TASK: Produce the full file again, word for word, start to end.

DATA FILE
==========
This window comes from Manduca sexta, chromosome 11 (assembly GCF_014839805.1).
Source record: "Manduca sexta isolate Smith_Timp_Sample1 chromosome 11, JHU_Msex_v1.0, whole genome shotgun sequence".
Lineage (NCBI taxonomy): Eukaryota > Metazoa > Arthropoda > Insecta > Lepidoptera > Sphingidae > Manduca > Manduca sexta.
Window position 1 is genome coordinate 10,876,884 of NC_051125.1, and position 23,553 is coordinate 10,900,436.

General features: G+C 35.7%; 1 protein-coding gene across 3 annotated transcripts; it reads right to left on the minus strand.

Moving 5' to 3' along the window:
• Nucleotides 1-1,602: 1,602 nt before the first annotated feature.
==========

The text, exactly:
This window comes from Manduca sexta, chromosome 11 (assembly GCF_014839805.1).
Source record: "Manduca sexta isolate Smith_Timp_Sample1 chromosome 11, JHU_Msex_v1.0, whole genome shotgun sequence".
Lineage (NCBI taxonomy): Eukaryota > Metazoa > Arthropoda > Insecta > Lepidoptera > Sphingidae > Manduca > Manduca sexta.
Window position 1 is genome coordinate 10,876,884 of NC_051125.1, and position 23,553 is coordinate 10,900,436.

General features: G+C 35.7%; 1 protein-coding gene across 3 annotated transcripts; it reads right to left on the minus strand.

Moving 5' to 3' along the window:
• Nucleotides 1-1,602: 1,602 nt before the first annotated feature.